retirement-blog-social-security-administration-building

Social Security announced this morning that the annual cost of living, or COLA, increase for 2015 will be 1.7 percent. For the average Social Security recipient, that is a monthly increase of about $22.20, bringing the payment to about $1,328 per month or $15,938 a year in 2015. The average benefit  for a married couple will rise $36.38 to about $2,176 a month or $26,117 per year. The maximum Social Security benefit available at full retirement age to someone with a lifetime of high earnings will be $2,663 per month or $31,956 a year in 2015.

The relatively small increase in 2015 reflects the continued slow growth of the economy. It is based on the increase in the CPI-W, the Consumer Price Index for Urban Wage Earners and Clerical Workers, from the third quarter of 2013 through the third quarter of 2014.  It measures changes in the prices of goods and services, such as food, housing, clothing, transportation, energy, medical care, recreation and education. An annual cost of living adjustment was instituted in 1975 when inflation was high. The highest increase ever given — 14.3 percent — was in 1980. Since the bottom fell out of the economy in 2007, cost of living adjustments have been modest, and in 2010 and 2011 there were none.

How our social programs are funded

Social Security and Medicare are paid for by a 7.65 percent tax levied on both workers and employers. Self-employed people pay both — a total of 15.3 percent. The amount of income on which the Social Security portion of the tax is levied is also affected by the COLA. So the income subject to tax will increase from $117,000 to $118,500 beginning in January 2015. This will affect about 10 million of the 168 million workers who will pay Social Security taxes next year, according to the Social Security Administration.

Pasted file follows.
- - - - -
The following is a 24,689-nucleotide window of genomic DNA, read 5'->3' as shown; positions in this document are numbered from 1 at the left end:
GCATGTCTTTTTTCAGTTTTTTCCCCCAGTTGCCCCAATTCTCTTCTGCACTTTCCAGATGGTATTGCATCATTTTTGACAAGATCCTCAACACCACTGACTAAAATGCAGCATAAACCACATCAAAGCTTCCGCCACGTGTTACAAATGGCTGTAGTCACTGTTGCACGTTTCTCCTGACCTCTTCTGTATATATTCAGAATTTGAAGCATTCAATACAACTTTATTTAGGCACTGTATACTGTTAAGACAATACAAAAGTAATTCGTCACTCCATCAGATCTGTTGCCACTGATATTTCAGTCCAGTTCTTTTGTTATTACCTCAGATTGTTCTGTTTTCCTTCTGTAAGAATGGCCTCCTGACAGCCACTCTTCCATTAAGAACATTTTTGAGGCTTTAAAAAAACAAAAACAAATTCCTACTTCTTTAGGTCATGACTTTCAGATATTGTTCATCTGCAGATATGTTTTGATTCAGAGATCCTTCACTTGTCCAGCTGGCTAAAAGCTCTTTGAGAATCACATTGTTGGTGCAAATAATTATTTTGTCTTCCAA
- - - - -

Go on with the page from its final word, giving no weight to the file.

The Medicare portion of the tax is 1.45 percent on all earnings. People with earned income of more than $200,000 ($250,000 for married couples filing jointly) pay an additional 0.9 percent in Medicare taxes on the income above those thresholds.

It requires 10 years or 40 quarters of work to qualify for Social Security. A worker will have to earn a minimum of $1,220 a quarter in 2015 to get a Social Security earnings credit.

If you claim Social Security early, between ages 62 and the current full retirement age of 66, but you continue to work, in 2015, you’ll be able to earn $15,720 per year or $1,310 per month without penalty. After that, Social Security will reduce your benefit by $1 for every $2 you make above the limit. The year in which you reach full retirement age, you can earn $41,880 per year or $3,490 per month without penalty. This restriction only applies during the months prior to attaining full retirement age, when $1 in benefits will be withheld for every $3 in earnings above that limit. Once you reach full retirement age, there is no limit on how much you can earn.

If you are receiving Social Security disability, the amount that you can earn while continuing to receive benefits will rise in 2015 to $1,090 per month unless you are blind. Then you can make $1,820.

The Part B cost of Medicare, which is subtracted from Social Security recipients’ monthly payments, will be unchanged at $104.90 a month.

The COLA also affects disabled veterans, federal retirees and their survivors, and people who get Supplemental Security Income, the federal disability and old-age program for those who don’t qualify under Social Security.